A Midsummer Night’s Dream: Theatre Review

Rating: 4

By Georgina Brown

Nick Hytner’s dark ‘immersive’ staging of Shakespeare’s comedy of errors goes to great pains to puncture any airy-fairy notions about love being dreamy. Erotic, certainly, but a nightmare for the lovers, who are bewitched, bothered and bewildered. 

For this Athens is a sombre place. Queen of the Amazons, a towering Hippolyta in floor-length grey and veiled like a nun (played by Gwendoline Christie, who is 6ft 3in and best known as armour-clad Brienne of Tarth in Game of Thrones) stands inside a glass box like a live captive installation. Frumpy cardiganed handmaidens (shades of The Handmaid’s Tale) sing for her, joylessly. Her clenched face suggests that this is anything but a love match between herself and her betrothed, the harsh Duke Theseus (Oliver Chris). It is a life sentence. Moreover, Theseus has forbidden Hermia from marrying the man she loves.

Once the action moves to fairyland, however, the fantasy and the fun starts. Bedsteads drop from on high. Sexy, sparkling, sequined fairies swivel, spin and pole-dance on four-posters. Christie doubles as a less formidable fairy queen Titania, having a tricky time with another stern spouse, Oberon (again, Oliver Chris). She swings in a silken bower, her emerald gown cascading, and cackles like a mischievous witch at the idea of filling Oberon’s head full of crazy imaginings. For in Hytner’s gender-bending, disorientating frolic, it is Oberon who becomes enraptured by Bottom the Weaver, who has been magicked into an ass. In a glorious camp moment, Oberon emerges from a bath with his donkey lover, their modesty protected by bubbles, to the tune of Beyoncé’s Love on Top. ‘How I dote on thee,’ drools the besotted Oberon, only for Bottom, a show-stealing Hammed Animashaun, to whimper: ‘Not now, I’ve got a headache!’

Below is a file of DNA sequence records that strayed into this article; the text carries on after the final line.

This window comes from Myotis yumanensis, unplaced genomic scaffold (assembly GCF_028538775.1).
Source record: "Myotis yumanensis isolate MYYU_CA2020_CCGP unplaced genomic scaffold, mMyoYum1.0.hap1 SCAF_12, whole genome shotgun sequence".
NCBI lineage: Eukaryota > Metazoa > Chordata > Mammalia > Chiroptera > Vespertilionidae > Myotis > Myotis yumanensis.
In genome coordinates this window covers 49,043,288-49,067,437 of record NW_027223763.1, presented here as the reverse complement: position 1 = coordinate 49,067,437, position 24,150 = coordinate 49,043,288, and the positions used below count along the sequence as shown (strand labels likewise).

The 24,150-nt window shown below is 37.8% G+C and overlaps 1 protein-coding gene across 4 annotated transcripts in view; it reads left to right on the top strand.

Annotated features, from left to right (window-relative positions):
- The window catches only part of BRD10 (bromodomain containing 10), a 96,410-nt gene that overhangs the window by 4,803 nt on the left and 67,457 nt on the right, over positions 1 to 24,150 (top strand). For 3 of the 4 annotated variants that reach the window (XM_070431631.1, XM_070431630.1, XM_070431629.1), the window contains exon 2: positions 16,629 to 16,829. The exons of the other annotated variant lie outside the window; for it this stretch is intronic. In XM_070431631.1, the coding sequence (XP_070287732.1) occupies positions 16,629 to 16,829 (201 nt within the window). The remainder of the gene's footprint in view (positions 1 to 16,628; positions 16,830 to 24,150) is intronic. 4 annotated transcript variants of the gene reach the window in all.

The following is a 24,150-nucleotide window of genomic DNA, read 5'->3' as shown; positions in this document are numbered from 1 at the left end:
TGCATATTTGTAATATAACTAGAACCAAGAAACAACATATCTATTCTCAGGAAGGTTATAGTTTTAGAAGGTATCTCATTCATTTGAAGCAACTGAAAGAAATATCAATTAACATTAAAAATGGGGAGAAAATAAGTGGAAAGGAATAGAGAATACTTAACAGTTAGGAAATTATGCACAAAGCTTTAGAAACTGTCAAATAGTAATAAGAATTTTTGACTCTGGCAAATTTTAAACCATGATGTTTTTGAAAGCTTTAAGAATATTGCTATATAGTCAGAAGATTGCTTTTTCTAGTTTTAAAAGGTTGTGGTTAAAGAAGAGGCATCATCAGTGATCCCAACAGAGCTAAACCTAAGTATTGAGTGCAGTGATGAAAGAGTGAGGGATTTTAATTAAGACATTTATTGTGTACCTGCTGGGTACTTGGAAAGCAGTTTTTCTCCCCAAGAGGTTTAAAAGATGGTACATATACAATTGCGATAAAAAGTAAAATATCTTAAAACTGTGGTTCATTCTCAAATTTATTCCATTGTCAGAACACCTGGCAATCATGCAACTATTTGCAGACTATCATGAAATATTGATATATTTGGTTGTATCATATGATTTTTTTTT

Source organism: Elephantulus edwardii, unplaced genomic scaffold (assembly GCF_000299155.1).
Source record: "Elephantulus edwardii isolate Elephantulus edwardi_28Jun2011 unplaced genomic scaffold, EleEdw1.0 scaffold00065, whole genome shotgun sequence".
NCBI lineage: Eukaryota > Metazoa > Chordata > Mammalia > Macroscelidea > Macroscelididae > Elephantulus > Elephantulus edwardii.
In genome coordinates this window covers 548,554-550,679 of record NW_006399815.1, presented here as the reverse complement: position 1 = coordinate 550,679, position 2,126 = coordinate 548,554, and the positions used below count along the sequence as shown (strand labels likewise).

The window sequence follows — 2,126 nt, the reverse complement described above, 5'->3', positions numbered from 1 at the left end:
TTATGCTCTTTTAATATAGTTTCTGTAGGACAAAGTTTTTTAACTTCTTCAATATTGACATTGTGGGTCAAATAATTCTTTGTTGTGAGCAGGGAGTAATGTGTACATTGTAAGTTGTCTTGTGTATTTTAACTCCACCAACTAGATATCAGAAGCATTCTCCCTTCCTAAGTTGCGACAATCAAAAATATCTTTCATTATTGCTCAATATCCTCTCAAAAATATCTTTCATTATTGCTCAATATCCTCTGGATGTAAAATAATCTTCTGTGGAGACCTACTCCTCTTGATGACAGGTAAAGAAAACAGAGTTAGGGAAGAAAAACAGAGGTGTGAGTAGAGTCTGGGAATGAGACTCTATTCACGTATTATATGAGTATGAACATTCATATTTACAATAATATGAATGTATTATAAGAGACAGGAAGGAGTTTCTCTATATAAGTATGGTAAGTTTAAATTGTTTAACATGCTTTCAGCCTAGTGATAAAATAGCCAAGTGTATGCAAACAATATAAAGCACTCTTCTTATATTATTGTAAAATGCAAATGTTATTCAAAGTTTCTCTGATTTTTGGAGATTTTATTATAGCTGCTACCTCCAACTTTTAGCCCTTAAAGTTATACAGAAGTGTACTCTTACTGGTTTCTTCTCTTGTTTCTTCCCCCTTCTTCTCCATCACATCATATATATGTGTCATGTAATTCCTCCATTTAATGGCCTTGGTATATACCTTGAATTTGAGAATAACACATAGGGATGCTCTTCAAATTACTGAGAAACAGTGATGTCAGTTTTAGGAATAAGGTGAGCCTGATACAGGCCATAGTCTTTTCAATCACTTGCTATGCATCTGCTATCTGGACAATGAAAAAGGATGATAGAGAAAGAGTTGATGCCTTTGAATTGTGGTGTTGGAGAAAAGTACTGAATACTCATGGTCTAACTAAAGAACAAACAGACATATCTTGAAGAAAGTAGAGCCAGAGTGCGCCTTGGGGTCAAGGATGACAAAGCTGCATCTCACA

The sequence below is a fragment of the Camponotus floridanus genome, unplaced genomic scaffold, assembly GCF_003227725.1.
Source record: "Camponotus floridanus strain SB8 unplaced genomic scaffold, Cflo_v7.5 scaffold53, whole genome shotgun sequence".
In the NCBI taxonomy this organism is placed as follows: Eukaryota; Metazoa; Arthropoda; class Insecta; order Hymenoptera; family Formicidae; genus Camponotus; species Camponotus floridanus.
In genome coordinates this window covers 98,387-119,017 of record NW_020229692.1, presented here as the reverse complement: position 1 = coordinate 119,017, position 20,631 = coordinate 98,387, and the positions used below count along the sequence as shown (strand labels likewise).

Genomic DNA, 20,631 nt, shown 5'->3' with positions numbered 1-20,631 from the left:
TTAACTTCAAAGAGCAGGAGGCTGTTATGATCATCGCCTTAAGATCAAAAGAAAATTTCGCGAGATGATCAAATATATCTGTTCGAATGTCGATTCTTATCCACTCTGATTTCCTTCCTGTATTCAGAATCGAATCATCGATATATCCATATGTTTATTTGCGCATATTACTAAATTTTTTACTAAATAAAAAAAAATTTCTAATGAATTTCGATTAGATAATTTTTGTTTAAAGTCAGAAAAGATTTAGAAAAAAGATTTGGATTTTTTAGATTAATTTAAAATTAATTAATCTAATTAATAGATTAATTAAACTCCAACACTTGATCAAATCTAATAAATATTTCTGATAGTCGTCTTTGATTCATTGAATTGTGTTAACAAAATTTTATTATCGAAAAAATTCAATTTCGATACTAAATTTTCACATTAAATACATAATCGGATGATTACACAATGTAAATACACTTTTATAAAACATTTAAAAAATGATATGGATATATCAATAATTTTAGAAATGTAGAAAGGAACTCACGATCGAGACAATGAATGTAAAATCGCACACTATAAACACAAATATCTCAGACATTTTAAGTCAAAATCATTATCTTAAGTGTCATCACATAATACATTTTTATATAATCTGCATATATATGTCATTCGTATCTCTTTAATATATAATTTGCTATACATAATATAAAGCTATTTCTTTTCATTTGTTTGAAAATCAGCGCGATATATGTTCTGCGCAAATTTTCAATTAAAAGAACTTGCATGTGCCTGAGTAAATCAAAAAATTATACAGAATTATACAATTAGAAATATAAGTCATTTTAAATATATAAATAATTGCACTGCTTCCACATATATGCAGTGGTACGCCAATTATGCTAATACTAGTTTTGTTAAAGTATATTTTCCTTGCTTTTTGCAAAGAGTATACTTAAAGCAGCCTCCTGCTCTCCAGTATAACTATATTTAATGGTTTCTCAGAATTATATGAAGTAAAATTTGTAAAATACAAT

The play unfolds in the theatre pit, filled with promenading groundlings. Though, bizarrely, little promenading is required beyond moving out of the way when props pop up. Having been peripatetic to begin with, I had a better view from the stalls for the second half, though I was sorry not to be part of the party and dancing which ends the show.

There is much merriment, especially from the hilarious band of Rude Mechanicals, who borrow phones and take selfies as they rehearse for their show. But there is too little enchantment and this play’s beautiful poetry gets lost in the boisterous romp. Crucially, David Moorst’s gobby, yobby hobgoblin Puck, though full of cheek, fails to charm. And it doesn’t help that he pronounces ‘fairy’ as ‘furry’. Believe me, there is nothing remotely furry about the majestic Gwendoline Christie.

Bridge Theatre, London SE1 until 31 August: 0333-320 0051, www.bridgetheatre.co.uk